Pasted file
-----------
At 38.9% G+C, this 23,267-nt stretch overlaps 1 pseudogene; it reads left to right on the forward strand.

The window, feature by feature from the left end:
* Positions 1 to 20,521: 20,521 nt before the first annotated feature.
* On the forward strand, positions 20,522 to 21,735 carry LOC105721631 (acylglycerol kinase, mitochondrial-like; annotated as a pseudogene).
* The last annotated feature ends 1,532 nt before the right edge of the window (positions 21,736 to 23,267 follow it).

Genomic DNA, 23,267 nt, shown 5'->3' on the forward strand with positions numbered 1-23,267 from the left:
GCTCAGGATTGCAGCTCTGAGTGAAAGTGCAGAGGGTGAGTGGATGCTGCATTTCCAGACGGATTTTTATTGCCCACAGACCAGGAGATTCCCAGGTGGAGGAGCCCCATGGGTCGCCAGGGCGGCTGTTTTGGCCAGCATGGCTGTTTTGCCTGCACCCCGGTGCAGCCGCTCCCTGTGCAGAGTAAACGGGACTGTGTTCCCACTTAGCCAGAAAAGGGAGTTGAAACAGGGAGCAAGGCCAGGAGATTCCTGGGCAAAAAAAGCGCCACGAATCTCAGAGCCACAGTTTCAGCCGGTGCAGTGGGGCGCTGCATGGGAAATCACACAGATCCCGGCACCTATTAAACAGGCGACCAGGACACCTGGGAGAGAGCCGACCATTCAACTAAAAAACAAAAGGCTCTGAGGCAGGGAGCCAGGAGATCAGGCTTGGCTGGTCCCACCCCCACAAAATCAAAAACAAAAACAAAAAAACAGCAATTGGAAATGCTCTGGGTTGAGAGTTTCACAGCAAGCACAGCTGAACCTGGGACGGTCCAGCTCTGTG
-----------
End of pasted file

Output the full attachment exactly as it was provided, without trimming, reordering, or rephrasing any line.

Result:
At 38.9% G+C, this 23,267-nt stretch overlaps 1 pseudogene; it reads left to right on the forward strand.

The window, feature by feature from the left end:
* Positions 1 to 20,521: 20,521 nt before the first annotated feature.
* On the forward strand, positions 20,522 to 21,735 carry LOC105721631 (acylglycerol kinase, mitochondrial-like; annotated as a pseudogene).
* The last annotated feature ends 1,532 nt before the right edge of the window (positions 21,736 to 23,267 follow it).

Genomic DNA, 23,267 nt, shown 5'->3' on the forward strand with positions numbered 1-23,267 from the left:
GCTCAGGATTGCAGCTCTGAGTGAAAGTGCAGAGGGTGAGTGGATGCTGCATTTCCAGACGGATTTTTATTGCCCACAGACCAGGAGATTCCCAGGTGGAGGAGCCCCATGGGTCGCCAGGGCGGCTGTTTTGGCCAGCATGGCTGTTTTGCCTGCACCCCGGTGCAGCCGCTCCCTGTGCAGAGTAAACGGGACTGTGTTCCCACTTAGCCAGAAAAGGGAGTTGAAACAGGGAGCAAGGCCAGGAGATTCCTGGGCAAAAAAAGCGCCACGAATCTCAGAGCCACAGTTTCAGCCGGTGCAGTGGGGCGCTGCATGGGAAATCACACAGATCCCGGCACCTATTAAACAGGCGACCAGGACACCTGGGAGAGAGCCGACCATTCAACTAAAAAACAAAAGGCTCTGAGGCAGGGAGCCAGGAGATCAGGCTTGGCTGGTCCCACCCCCACAAAATCAAAAACAAAAACAAAAAAACAGCAATTGGAAATGCTCTGGGTTGAGAGTTTCACAGCAAGCACAGCTGAACCTGGGACGGTCCAGCTCTGTG